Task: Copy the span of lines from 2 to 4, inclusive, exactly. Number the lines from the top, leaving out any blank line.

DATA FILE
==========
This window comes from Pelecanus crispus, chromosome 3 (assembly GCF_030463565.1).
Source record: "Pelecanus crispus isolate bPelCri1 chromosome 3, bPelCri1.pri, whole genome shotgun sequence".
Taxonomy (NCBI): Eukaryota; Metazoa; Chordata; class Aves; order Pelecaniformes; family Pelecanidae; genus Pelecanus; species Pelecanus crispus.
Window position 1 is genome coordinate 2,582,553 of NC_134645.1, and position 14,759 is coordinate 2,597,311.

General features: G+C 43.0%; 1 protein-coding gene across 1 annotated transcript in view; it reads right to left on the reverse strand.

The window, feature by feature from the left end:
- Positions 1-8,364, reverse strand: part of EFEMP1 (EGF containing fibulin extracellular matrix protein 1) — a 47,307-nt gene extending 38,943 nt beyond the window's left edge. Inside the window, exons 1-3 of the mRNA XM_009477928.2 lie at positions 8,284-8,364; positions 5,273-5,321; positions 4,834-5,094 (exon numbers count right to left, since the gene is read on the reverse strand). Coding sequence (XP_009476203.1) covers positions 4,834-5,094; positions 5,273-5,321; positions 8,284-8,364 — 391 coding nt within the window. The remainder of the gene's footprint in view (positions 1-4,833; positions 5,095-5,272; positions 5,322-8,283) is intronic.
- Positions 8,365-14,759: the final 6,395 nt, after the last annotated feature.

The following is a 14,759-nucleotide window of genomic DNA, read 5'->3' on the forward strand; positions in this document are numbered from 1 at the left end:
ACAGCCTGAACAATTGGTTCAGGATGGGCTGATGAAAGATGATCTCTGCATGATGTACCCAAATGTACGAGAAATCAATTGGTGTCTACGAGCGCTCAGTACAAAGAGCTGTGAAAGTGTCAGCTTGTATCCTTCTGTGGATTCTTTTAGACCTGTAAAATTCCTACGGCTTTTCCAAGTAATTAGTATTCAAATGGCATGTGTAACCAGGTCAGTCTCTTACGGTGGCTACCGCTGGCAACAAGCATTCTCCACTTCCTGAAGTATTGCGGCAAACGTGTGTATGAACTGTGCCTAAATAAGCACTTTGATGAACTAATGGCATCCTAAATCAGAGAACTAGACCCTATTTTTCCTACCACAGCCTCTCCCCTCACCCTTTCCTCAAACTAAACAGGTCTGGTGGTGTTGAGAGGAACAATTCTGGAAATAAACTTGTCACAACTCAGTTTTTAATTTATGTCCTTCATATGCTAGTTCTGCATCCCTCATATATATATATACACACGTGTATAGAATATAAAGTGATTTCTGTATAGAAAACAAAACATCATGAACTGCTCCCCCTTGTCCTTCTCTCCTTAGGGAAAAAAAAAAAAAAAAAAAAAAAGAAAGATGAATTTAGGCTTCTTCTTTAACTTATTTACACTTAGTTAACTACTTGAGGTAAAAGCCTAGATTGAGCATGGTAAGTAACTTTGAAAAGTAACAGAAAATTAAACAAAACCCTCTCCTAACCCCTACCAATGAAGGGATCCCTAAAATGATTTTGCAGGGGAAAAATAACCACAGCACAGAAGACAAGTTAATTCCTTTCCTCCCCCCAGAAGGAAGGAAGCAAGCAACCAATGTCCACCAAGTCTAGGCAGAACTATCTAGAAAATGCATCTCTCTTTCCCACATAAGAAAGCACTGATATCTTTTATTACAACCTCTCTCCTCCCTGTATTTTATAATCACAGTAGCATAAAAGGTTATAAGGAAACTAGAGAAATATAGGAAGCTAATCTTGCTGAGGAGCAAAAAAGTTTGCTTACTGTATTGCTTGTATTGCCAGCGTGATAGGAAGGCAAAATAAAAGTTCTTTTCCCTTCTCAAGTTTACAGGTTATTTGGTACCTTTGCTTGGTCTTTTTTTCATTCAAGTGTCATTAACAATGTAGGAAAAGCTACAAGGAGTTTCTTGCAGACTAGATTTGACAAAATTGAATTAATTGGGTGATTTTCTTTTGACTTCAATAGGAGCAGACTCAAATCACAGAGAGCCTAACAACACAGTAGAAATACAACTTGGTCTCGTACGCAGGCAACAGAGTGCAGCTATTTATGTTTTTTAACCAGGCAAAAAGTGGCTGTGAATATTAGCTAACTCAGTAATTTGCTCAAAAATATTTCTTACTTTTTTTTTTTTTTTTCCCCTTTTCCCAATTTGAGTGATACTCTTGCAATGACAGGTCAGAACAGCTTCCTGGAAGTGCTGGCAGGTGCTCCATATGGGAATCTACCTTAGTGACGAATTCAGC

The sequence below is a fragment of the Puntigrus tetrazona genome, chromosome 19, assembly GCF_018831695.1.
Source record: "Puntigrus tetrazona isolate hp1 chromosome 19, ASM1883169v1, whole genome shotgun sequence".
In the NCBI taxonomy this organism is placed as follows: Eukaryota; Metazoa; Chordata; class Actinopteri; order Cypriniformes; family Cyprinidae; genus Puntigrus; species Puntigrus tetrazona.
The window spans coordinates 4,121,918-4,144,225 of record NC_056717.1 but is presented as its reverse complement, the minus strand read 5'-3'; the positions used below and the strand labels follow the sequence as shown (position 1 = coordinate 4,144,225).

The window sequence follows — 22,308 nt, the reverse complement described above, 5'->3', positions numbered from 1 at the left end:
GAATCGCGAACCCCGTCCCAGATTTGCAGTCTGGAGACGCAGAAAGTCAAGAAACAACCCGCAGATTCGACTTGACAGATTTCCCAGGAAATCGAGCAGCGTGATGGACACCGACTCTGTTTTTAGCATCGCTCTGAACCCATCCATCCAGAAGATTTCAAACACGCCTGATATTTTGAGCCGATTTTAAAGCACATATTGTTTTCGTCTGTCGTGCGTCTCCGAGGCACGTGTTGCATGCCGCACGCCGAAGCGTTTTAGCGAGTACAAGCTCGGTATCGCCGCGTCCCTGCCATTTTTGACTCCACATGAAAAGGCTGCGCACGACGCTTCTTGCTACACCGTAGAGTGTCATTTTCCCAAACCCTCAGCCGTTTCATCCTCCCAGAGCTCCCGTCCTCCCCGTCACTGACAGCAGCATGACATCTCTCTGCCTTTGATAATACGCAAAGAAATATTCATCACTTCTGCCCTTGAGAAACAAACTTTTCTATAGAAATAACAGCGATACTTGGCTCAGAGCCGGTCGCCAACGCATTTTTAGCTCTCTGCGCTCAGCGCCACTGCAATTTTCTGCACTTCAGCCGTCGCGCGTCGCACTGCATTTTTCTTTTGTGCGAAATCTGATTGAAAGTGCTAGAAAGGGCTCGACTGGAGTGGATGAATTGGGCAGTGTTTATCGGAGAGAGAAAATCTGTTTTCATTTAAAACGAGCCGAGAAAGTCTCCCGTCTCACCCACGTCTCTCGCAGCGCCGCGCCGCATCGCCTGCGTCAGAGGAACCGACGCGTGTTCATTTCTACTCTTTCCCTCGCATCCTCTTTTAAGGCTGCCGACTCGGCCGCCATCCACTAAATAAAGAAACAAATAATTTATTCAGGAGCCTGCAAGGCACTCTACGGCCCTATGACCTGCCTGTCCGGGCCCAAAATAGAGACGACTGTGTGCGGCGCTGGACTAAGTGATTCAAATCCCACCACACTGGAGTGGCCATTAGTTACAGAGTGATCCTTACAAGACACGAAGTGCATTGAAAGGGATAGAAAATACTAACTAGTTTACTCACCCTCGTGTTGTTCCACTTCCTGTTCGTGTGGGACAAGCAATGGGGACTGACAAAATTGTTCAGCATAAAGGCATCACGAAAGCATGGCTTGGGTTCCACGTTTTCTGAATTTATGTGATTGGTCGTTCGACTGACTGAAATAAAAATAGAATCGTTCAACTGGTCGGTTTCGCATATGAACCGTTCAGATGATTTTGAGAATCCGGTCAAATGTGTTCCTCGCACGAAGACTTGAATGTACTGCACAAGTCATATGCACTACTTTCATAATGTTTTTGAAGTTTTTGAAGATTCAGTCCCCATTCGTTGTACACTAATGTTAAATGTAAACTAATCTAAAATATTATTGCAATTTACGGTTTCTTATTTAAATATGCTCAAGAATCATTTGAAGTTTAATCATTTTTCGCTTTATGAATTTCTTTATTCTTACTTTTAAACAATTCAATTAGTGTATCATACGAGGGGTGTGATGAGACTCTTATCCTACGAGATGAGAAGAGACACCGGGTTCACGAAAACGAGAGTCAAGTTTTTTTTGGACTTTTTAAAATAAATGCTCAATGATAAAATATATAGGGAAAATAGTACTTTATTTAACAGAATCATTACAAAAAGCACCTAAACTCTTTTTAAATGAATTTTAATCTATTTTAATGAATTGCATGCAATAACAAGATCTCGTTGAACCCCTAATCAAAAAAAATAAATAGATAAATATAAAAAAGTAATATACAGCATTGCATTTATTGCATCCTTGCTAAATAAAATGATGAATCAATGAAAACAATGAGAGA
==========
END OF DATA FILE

Source record: "Pelecanus crispus isolate bPelCri1 chromosome 3, bPelCri1.pri, whole genome shotgun sequence".
Taxonomy (NCBI): Eukaryota; Metazoa; Chordata; class Aves; order Pelecaniformes; family Pelecanidae; genus Pelecanus; species Pelecanus crispus.
Window position 1 is genome coordinate 2,582,553 of NC_134645.1, and position 14,759 is coordinate 2,597,311.